When we think of powerful leaders, we often think of people who are intelligent, purpose-driven, passionate and of great integrity. Of course there are many different leadership styles, yet people often think of the “strong leader” as a force of nature.
Jordan Goldrich has deep expertise at helping strong-willed leaders be effective, to be Workplace Warriors. These leaders are truly a force of nature and often share the same leadership challenge: tempering their sometimes abrasive behaviour. The goal is to see opportunities to be a samurai instead of a bully, as these people can sometimes be labelled.
For years in my coaching I have used the analogy of wind. If these leaders are at their best, they are a powerful wind that propels their entire team or organization. At their abrasive worst, these leaders create a destructive hurricane. Jordan has written extensively about the best of these leaders. They have an uncommon desire to succeed, thrive on adversity and see their leadership role as an opportunity to serve. At their worst, there can be scorched earth behind them.
There is a fine line to walk here.
We want these leaders to leverage their gift of willpower, by involving people in their mission and avoiding a command & control approach. We want them to leverage their passionate pursuit of a vision, but it’s important that they motivate a team around a shared vision. In my experience, many of these leaders are focused on the “3 Ps” of personal ambition: the pursuit of profit, paychecks and power.
The key to walking the fine line between effective and abrasive leadership is to remember the “fourth P” … people. Our research with the High-Performance Index™️ shows that abrasive leaders often score higher in Clarity, and sometimes in Accountability. They usually fare worse in the HPI categories of Meaning, Teamwork and Helping People Grow.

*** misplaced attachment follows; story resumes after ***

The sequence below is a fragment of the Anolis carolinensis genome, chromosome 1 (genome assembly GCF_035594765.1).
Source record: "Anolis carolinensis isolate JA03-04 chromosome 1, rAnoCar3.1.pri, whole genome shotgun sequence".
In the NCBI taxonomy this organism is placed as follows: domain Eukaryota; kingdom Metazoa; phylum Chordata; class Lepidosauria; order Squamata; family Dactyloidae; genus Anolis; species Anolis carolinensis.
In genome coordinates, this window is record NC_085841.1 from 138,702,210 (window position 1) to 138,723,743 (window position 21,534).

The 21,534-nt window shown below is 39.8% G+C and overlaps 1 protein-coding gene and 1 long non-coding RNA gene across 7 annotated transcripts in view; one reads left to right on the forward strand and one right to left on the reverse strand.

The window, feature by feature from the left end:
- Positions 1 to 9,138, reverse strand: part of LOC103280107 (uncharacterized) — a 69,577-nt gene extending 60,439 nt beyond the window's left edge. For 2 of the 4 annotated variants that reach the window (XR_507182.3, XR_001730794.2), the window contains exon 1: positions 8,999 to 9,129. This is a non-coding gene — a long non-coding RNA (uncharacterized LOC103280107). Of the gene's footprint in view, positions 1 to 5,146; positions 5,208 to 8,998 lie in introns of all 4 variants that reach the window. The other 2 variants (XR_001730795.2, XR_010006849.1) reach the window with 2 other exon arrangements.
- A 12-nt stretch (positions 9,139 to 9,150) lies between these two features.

How do you focus on "people"?
Using the data from our High-Performance Leader 360° Review to help identify and support the development of Workplace Warriors, we can pinpoint exactly what a leader should work on. The development areas for future Workplace Warriors often revolve around “people”. And while “people” may sound ambiguous, there are specific things that are entirely within their control and will produce immediate results. You don’t need HR. You don’t need a corporate planning offsite. You don’t need 10 people to be better teammates with each other. Your journey likely starts with two core elements:
- Showing a genuine interest in the personal development of your team
- Live your organizational values
These are two core elements of what we call the Human Experience of Work, which entails both work engagement and psychological safety. Our research shows that if these leaders focus on creating a better human experience of work for everybody around them, their ability to achieve goals will go even greater heights. There is a 90% chance that an abrasive leader will make rapid progress by focusing their leadership development efforts on these two core elements of high-performance culture.
What do you think would help you on your Workplace Warrior journey?